Nice article, Brendan. I haven’t paid much attention to minivans, but you bring up some interesting points. $100 mill on a redesigned window contour! Detroit pissing content in excessis. Still, as you say, they did accomplish something here. Did the DC merger kill the cross functional structure or did it just atrophy?
I hope you closed the doors before you took the Caravan for a spin.
DC blew up everything. Despite zero experience in lower priced cars, Daimler came in with the attitude that Chrysler people knew nothing and as a result, there was a mass exodus of some of the most talented people because of the demoralizing atmosphere.
The only reason minivans did not suffer more was that they were so good to start with and there has not really been a clean sheet redesign since the 1996.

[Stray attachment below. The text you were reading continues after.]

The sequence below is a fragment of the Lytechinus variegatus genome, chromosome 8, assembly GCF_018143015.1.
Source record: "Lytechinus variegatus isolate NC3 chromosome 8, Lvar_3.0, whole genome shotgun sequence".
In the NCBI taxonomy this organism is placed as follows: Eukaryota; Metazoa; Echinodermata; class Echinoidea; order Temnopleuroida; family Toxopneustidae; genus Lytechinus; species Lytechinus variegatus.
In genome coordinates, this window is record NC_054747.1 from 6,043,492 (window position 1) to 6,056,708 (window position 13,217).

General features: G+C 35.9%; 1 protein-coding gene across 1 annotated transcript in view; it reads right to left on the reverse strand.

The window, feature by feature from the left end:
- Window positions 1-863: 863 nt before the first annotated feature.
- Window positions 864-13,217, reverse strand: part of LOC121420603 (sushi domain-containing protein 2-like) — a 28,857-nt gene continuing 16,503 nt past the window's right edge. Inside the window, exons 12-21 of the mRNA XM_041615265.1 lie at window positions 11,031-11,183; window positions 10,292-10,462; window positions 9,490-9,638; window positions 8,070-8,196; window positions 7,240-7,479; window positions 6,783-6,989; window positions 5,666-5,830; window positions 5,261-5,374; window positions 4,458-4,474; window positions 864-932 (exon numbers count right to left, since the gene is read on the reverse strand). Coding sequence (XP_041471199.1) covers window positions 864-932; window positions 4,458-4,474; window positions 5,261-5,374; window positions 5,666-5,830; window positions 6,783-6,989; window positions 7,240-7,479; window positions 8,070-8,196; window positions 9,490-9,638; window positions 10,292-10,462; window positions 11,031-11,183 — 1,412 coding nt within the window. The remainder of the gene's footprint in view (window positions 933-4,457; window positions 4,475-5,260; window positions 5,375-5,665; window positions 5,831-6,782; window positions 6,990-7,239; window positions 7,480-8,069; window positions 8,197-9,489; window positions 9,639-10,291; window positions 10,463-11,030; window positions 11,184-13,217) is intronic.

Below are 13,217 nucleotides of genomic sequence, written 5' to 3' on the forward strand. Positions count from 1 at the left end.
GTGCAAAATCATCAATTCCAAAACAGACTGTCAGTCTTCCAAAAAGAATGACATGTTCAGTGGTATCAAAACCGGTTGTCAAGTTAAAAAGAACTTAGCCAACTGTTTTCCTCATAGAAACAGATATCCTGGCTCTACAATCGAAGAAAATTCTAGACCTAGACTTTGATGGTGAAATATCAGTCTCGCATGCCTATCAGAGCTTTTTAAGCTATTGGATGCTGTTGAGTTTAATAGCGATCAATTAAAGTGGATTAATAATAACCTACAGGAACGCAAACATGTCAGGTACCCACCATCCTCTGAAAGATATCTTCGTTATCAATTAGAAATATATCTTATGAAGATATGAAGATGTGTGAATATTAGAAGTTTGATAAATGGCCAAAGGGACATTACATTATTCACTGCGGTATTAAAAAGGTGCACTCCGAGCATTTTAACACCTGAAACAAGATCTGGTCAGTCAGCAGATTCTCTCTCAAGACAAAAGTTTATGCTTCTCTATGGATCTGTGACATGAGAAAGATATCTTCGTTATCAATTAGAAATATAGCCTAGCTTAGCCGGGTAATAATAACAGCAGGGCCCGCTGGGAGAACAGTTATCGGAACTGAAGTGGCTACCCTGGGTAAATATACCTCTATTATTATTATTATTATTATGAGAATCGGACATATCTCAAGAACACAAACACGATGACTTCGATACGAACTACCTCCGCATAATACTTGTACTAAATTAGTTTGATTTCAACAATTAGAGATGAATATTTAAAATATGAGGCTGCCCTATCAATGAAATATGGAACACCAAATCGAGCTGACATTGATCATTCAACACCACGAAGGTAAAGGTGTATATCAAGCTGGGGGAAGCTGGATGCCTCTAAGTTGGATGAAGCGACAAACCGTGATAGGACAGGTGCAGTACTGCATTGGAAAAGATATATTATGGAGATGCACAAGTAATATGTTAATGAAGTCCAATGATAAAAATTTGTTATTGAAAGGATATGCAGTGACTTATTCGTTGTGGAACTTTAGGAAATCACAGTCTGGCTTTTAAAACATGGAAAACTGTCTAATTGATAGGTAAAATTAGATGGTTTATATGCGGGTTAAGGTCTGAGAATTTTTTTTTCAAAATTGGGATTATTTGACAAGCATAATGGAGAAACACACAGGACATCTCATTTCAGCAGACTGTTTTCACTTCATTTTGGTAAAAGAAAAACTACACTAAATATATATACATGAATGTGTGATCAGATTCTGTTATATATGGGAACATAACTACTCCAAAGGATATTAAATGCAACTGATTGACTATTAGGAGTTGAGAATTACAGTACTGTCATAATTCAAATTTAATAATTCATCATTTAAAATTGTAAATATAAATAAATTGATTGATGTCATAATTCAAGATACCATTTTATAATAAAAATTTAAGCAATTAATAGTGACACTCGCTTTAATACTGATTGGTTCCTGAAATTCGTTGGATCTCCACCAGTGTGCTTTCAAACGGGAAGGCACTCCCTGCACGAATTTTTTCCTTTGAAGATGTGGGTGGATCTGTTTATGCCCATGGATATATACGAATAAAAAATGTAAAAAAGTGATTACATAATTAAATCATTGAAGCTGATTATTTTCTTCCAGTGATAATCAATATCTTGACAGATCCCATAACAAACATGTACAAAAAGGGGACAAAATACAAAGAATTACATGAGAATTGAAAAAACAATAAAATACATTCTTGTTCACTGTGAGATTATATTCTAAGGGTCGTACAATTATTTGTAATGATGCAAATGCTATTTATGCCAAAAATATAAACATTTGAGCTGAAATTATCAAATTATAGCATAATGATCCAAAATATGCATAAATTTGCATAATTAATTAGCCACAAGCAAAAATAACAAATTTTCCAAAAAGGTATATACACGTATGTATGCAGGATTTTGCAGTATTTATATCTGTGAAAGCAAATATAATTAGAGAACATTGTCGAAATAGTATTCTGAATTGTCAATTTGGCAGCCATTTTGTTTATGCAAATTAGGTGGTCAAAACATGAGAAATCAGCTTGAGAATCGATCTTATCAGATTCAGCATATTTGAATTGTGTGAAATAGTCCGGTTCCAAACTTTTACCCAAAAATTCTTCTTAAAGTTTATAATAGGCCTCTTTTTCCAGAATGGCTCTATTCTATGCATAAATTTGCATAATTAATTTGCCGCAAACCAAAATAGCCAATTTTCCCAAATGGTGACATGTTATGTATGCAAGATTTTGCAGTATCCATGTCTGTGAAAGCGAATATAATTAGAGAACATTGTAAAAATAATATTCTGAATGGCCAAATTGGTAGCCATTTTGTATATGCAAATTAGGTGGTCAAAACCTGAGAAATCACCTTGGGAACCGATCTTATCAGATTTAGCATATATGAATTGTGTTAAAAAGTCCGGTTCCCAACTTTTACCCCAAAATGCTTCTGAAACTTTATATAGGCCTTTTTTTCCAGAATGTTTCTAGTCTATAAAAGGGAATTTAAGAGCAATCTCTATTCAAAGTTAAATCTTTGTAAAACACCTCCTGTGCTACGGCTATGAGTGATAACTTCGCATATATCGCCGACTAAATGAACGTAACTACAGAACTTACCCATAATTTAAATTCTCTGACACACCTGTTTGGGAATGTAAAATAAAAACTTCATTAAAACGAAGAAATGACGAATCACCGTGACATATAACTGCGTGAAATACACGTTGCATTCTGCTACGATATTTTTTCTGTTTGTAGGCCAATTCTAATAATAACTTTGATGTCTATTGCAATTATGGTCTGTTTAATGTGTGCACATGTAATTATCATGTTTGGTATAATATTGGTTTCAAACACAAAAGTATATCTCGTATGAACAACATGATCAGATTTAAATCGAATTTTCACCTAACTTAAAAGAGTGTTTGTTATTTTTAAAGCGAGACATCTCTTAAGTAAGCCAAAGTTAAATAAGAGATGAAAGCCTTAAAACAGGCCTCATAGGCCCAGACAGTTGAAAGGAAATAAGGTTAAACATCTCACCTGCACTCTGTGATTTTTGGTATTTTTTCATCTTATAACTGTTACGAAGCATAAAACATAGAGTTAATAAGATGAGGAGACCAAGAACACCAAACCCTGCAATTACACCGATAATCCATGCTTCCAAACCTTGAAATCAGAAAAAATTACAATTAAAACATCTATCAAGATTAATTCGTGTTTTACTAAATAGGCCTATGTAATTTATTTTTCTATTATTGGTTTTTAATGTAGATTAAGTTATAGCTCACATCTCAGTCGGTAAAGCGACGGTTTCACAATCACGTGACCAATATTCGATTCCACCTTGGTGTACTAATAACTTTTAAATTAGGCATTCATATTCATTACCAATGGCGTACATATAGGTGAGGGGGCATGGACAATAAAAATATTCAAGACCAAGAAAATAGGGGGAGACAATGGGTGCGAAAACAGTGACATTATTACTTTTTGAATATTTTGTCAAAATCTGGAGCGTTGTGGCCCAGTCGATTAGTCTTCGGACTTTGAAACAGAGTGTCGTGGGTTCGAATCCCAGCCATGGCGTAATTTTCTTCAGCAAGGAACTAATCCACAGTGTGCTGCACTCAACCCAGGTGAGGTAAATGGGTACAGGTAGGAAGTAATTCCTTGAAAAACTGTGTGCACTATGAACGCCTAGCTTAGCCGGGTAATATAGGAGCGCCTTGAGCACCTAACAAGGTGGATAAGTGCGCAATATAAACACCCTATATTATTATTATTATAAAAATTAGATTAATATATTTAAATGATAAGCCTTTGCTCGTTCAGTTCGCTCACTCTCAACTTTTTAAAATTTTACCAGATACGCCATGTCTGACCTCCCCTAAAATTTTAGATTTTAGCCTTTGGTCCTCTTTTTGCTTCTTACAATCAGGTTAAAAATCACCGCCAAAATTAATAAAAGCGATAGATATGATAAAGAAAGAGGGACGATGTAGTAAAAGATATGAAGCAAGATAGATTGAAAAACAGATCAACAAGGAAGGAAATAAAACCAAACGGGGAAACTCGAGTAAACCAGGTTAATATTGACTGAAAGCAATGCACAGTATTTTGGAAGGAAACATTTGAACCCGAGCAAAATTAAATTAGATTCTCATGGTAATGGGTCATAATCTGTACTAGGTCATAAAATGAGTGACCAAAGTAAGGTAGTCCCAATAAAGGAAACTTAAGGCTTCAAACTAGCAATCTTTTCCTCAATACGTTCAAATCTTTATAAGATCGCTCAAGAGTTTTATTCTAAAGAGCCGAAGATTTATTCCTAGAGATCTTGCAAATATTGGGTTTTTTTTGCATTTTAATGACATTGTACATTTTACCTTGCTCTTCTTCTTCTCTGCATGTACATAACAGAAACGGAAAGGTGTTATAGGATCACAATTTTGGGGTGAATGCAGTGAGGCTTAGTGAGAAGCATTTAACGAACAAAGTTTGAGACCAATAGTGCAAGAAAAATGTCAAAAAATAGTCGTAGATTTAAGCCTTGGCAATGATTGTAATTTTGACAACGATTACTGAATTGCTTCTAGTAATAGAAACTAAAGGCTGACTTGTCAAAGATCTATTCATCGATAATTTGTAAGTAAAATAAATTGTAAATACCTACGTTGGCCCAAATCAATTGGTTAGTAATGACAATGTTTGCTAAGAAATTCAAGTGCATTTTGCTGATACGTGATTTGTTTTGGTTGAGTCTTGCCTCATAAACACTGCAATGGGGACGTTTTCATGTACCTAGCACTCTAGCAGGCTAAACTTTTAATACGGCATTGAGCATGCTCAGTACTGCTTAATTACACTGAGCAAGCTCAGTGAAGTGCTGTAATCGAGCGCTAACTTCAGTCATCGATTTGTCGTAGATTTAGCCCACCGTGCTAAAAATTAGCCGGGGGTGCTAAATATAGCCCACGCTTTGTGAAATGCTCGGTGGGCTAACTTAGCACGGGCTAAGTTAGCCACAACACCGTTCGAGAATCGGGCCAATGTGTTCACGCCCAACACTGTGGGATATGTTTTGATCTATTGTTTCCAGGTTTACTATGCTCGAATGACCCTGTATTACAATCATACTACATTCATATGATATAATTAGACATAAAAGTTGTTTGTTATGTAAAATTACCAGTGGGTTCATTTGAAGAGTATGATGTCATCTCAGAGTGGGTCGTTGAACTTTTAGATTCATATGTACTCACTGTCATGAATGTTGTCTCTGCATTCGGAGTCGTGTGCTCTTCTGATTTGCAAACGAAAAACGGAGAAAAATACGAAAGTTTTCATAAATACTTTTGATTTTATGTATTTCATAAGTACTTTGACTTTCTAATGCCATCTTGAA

An even greater shame then. Just when they found an effective development structure…
Turned out that the large cars came through the process moderately well because Daimler at least had experience building cars of this size. But the small car platforms were essentially farmed out to Mitsubishi. The small cars were all disasters (Sebring, Caliber, etc). Development was slowed and development costs jumped, which resulted in gutting the interiors for cost savings (like in the original Chry 300 and Dodge Magnum).
They did the same with the ’08 vans. Suspension dynamics and interior were definately low-rent. They rectified that in ’11.
I’ve also read that Daimler demanded the Rubbermaid interiors so Chrysler models wouldn’t be competitive with Mercedes on export markets.